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Difference between the two

Posted on 2011-09-19
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Last Modified: 2012-05-12
Consider the following code
public interface A1
{
     string ConvertToString(Object obj);
}

public class A : A1
{
    public string ConvertToString(Object obj)
    {
        string outputString;
        if (obj == null)
        {
            outputString = Convert.ToString(obj);
        }
        else
        {
            outputString = obj.ToString();
        }
        return outputString;
    }
}

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Now create the instance of the class

A objectA = new A();
object x = null;
objectA.ConvertToString(x);

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Again create the instance of  interface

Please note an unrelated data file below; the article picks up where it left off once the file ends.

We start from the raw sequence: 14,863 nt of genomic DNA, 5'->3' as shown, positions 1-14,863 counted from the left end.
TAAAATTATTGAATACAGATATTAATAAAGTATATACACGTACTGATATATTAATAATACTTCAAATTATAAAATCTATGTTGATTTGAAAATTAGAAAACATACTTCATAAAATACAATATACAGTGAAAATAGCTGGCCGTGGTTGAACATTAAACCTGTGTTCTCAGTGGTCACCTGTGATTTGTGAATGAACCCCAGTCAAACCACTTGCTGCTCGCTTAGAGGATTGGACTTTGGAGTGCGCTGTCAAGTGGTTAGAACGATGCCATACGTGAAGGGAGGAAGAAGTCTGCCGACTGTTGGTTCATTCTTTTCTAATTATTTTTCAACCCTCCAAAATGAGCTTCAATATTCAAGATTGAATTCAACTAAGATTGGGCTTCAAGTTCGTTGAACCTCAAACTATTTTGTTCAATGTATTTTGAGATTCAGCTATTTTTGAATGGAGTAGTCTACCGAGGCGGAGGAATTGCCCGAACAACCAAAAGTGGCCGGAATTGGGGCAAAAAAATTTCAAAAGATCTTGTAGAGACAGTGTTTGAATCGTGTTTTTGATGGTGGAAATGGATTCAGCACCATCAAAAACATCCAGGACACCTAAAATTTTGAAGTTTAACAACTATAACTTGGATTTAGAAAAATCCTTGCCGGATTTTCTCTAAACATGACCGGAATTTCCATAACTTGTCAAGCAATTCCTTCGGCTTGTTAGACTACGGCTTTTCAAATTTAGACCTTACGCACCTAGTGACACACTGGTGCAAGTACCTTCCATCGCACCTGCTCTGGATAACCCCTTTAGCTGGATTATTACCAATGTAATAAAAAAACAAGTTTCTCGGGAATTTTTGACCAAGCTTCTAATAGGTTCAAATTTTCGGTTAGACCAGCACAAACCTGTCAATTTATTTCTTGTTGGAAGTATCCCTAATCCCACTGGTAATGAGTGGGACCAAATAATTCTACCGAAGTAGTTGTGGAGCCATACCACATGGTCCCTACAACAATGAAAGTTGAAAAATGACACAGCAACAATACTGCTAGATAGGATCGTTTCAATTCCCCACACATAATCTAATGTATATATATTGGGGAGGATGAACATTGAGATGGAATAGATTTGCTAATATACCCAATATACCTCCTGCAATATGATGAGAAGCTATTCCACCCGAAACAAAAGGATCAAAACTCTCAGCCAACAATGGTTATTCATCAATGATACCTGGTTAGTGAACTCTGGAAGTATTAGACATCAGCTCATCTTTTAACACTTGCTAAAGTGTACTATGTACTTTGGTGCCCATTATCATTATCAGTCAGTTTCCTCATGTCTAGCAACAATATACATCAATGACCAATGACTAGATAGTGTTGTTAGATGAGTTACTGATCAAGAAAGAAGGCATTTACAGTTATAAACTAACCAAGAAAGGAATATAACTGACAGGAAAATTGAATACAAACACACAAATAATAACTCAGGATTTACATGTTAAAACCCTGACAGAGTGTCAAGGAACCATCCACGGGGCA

A1 objectA = new A();
object x = null;
objectA.ConvertToString(x);

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My query is what is the difference between the two and under which scenarios the we can use both.
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Question by:KaranGupta
4 Comments
 
LVL 40

Expert Comment

by:Jacques Bourgeois (James Burger)
Comment Utility
You cannot create an instance on an interface, because an interface does not contain any member. An interface is just a series of declarations, with no code and no variables.

An interface is used when you need to force many different classes to have a specific set of methods, so that you can use any of those classes in a given context.

Take for example the IList interface that is very often encountered in the framework. The interface is simply a list of methods and properties (Add, Clear, Remove, Count...). The list only, with the types and parameters to pass, but no code.